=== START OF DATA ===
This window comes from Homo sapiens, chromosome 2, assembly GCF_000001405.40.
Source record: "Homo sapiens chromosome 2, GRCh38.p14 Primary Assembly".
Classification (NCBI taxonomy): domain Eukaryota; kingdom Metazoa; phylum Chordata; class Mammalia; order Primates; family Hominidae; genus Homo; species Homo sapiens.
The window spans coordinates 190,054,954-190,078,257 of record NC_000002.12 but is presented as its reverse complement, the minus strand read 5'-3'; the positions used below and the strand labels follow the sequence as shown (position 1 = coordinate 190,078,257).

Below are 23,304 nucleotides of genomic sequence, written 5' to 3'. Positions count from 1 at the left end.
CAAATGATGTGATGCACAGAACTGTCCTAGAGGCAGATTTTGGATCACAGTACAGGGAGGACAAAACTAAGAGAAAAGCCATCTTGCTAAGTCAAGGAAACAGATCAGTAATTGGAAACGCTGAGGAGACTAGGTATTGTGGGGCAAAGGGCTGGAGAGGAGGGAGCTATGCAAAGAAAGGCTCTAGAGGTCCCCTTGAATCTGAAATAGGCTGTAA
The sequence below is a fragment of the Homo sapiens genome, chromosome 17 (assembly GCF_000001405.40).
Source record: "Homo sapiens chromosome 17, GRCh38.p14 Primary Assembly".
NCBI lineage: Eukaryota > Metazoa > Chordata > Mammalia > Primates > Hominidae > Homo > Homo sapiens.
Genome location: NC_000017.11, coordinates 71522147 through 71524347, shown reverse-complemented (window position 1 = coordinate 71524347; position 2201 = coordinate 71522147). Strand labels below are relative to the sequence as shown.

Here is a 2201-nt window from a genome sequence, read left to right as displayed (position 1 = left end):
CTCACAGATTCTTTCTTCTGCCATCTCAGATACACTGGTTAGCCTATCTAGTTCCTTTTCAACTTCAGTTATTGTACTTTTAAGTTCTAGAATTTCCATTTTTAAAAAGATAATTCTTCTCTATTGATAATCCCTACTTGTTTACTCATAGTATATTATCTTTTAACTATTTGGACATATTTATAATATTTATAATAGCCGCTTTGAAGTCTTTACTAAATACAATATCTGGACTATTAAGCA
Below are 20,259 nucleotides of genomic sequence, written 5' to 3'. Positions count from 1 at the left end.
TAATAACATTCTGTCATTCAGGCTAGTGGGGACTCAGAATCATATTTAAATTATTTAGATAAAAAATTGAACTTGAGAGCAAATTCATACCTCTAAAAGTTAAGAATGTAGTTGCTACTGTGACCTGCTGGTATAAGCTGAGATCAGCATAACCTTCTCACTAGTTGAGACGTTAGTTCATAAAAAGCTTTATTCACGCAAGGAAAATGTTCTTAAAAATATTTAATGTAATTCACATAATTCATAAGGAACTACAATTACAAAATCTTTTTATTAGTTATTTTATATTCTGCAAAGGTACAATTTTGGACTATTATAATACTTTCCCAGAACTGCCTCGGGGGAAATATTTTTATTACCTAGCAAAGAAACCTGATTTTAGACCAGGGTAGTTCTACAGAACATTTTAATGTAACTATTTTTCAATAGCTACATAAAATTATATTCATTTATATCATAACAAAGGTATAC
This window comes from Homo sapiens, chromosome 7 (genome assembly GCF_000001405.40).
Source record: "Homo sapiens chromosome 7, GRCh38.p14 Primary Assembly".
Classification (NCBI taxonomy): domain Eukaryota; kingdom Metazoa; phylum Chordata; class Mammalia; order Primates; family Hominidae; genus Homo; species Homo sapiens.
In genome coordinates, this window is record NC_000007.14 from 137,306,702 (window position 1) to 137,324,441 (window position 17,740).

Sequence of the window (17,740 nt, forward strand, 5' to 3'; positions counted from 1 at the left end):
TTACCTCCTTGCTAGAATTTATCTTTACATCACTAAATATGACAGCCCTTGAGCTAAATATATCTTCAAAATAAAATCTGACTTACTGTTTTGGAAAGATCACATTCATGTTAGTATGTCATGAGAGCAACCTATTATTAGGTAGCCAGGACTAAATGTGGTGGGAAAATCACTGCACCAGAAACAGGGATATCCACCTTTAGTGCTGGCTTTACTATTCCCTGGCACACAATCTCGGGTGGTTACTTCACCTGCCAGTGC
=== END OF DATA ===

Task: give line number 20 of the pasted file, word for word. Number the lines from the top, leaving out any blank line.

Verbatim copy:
TTACCTCCTTGCTAGAATTTATCTTTACATCACTAAATATGACAGCCCTTGAGCTAAATATATCTTCAAAATAAAATCTGACTTACTGTTTTGGAAAGATCACATTCATGTTAGTATGTCATGAGAGCAACCTATTATTAGGTAGCCAGGACTAAATGTGGTGGGAAAATCACTGCACCAGAAACAGGGATATCCACCTTTAGTGCTGGCTTTACTATTCCCTGGCACACAATCTCGGGTGGTTACTTCACCTGCCAGTGC